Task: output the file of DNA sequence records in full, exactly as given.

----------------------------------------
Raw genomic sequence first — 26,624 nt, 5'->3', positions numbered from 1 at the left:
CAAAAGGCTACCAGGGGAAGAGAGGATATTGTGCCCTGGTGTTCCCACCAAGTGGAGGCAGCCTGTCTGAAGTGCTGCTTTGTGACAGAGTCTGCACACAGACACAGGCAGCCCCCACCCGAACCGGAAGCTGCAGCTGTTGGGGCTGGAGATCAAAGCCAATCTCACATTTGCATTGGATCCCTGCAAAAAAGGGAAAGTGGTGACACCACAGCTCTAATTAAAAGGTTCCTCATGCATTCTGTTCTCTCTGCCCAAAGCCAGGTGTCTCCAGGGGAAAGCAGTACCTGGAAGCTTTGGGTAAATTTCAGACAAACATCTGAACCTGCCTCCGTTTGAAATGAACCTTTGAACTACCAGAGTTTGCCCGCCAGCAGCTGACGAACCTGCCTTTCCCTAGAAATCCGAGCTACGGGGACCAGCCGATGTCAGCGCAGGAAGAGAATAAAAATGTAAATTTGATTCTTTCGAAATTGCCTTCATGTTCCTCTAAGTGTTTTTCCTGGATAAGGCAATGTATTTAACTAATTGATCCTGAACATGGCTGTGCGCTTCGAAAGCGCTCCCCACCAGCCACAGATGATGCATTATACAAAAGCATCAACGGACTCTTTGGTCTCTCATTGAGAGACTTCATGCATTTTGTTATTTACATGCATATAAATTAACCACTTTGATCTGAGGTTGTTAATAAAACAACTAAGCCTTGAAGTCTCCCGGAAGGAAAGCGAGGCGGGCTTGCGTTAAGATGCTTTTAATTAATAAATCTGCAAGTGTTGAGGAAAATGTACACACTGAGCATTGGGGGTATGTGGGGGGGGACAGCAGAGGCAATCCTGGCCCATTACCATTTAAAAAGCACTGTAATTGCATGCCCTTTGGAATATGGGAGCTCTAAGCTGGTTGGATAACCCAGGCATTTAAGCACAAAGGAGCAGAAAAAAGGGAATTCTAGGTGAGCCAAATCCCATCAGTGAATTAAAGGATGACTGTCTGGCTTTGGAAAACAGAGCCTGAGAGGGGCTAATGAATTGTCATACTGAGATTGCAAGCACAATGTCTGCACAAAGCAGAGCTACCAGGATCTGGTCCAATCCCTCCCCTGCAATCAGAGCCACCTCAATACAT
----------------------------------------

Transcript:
Raw genomic sequence first — 26,624 nt, 5'->3', positions numbered from 1 at the left:
CAAAAGGCTACCAGGGGAAGAGAGGATATTGTGCCCTGGTGTTCCCACCAAGTGGAGGCAGCCTGTCTGAAGTGCTGCTTTGTGACAGAGTCTGCACACAGACACAGGCAGCCCCCACCCGAACCGGAAGCTGCAGCTGTTGGGGCTGGAGATCAAAGCCAATCTCACATTTGCATTGGATCCCTGCAAAAAAGGGAAAGTGGTGACACCACAGCTCTAATTAAAAGGTTCCTCATGCATTCTGTTCTCTCTGCCCAAAGCCAGGTGTCTCCAGGGGAAAGCAGTACCTGGAAGCTTTGGGTAAATTTCAGACAAACATCTGAACCTGCCTCCGTTTGAAATGAACCTTTGAACTACCAGAGTTTGCCCGCCAGCAGCTGACGAACCTGCCTTTCCCTAGAAATCCGAGCTACGGGGACCAGCCGATGTCAGCGCAGGAAGAGAATAAAAATGTAAATTTGATTCTTTCGAAATTGCCTTCATGTTCCTCTAAGTGTTTTTCCTGGATAAGGCAATGTATTTAACTAATTGATCCTGAACATGGCTGTGCGCTTCGAAAGCGCTCCCCACCAGCCACAGATGATGCATTATACAAAAGCATCAACGGACTCTTTGGTCTCTCATTGAGAGACTTCATGCATTTTGTTATTTACATGCATATAAATTAACCACTTTGATCTGAGGTTGTTAATAAAACAACTAAGCCTTGAAGTCTCCCGGAAGGAAAGCGAGGCGGGCTTGCGTTAAGATGCTTTTAATTAATAAATCTGCAAGTGTTGAGGAAAATGTACACACTGAGCATTGGGGGTATGTGGGGGGGGACAGCAGAGGCAATCCTGGCCCATTACCATTTAAAAAGCACTGTAATTGCATGCCCTTTGGAATATGGGAGCTCTAAGCTGGTTGGATAACCCAGGCATTTAAGCACAAAGGAGCAGAAAAAAGGGAATTCTAGGTGAGCCAAATCCCATCAGTGAATTAAAGGATGACTGTCTGGCTTTGGAAAACAGAGCCTGAGAGGGGCTAATGAATTGTCATACTGAGATTGCAAGCACAATGTCTGCACAAAGCAGAGCTACCAGGATCTGGTCCAATCCCTCCCCTGCAATCAGAGCCACCTCAATACAT